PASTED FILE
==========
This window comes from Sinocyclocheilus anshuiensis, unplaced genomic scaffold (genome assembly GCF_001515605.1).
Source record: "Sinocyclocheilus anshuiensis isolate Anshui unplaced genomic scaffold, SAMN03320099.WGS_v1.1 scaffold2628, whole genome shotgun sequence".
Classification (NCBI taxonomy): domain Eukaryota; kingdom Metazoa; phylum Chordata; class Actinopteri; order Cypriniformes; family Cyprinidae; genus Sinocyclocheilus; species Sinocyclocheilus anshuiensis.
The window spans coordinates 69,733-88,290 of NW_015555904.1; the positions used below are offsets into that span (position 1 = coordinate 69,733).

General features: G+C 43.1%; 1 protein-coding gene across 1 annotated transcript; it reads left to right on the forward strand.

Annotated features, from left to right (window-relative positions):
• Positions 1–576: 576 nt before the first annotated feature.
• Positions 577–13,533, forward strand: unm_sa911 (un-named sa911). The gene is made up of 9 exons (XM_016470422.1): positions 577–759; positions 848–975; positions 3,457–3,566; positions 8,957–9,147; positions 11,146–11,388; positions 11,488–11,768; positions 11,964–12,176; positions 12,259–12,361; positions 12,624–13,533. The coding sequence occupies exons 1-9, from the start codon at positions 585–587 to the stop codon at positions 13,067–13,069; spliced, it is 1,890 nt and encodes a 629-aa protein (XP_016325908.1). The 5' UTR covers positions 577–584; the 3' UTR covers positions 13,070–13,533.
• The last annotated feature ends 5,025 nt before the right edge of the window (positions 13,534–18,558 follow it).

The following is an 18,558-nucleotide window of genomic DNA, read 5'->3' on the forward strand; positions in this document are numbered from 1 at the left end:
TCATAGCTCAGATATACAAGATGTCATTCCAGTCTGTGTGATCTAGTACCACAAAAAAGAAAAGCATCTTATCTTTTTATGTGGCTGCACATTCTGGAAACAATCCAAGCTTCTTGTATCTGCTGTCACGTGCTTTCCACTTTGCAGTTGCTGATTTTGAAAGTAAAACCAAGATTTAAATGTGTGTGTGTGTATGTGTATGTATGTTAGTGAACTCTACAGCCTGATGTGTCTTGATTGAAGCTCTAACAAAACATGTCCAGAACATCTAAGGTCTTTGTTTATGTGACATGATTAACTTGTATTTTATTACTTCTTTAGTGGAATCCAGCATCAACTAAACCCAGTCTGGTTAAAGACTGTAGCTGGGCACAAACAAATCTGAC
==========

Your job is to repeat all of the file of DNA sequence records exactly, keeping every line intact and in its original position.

This window comes from Sinocyclocheilus anshuiensis, unplaced genomic scaffold (genome assembly GCF_001515605.1).
Source record: "Sinocyclocheilus anshuiensis isolate Anshui unplaced genomic scaffold, SAMN03320099.WGS_v1.1 scaffold2628, whole genome shotgun sequence".
Classification (NCBI taxonomy): domain Eukaryota; kingdom Metazoa; phylum Chordata; class Actinopteri; order Cypriniformes; family Cyprinidae; genus Sinocyclocheilus; species Sinocyclocheilus anshuiensis.
The window spans coordinates 69,733-88,290 of NW_015555904.1; the positions used below are offsets into that span (position 1 = coordinate 69,733).

General features: G+C 43.1%; 1 protein-coding gene across 1 annotated transcript; it reads left to right on the forward strand.

Annotated features, from left to right (window-relative positions):
• Positions 1–576: 576 nt before the first annotated feature.
• Positions 577–13,533, forward strand: unm_sa911 (un-named sa911). The gene is made up of 9 exons (XM_016470422.1): positions 577–759; positions 848–975; positions 3,457–3,566; positions 8,957–9,147; positions 11,146–11,388; positions 11,488–11,768; positions 11,964–12,176; positions 12,259–12,361; positions 12,624–13,533. The coding sequence occupies exons 1-9, from the start codon at positions 585–587 to the stop codon at positions 13,067–13,069; spliced, it is 1,890 nt and encodes a 629-aa protein (XP_016325908.1). The 5' UTR covers positions 577–584; the 3' UTR covers positions 13,070–13,533.
• The last annotated feature ends 5,025 nt before the right edge of the window (positions 13,534–18,558 follow it).

The following is an 18,558-nucleotide window of genomic DNA, read 5'->3' on the forward strand; positions in this document are numbered from 1 at the left end:
TCATAGCTCAGATATACAAGATGTCATTCCAGTCTGTGTGATCTAGTACCACAAAAAAGAAAAGCATCTTATCTTTTTATGTGGCTGCACATTCTGGAAACAATCCAAGCTTCTTGTATCTGCTGTCACGTGCTTTCCACTTTGCAGTTGCTGATTTTGAAAGTAAAACCAAGATTTAAATGTGTGTGTGTGTATGTGTATGTATGTTAGTGAACTCTACAGCCTGATGTGTCTTGATTGAAGCTCTAACAAAACATGTCCAGAACATCTAAGGTCTTTGTTTATGTGACATGATTAACTTGTATTTTATTACTTCTTTAGTGGAATCCAGCATCAACTAAACCCAGTCTGGTTAAAGACTGTAGCTGGGCACAAACAAATCTGAC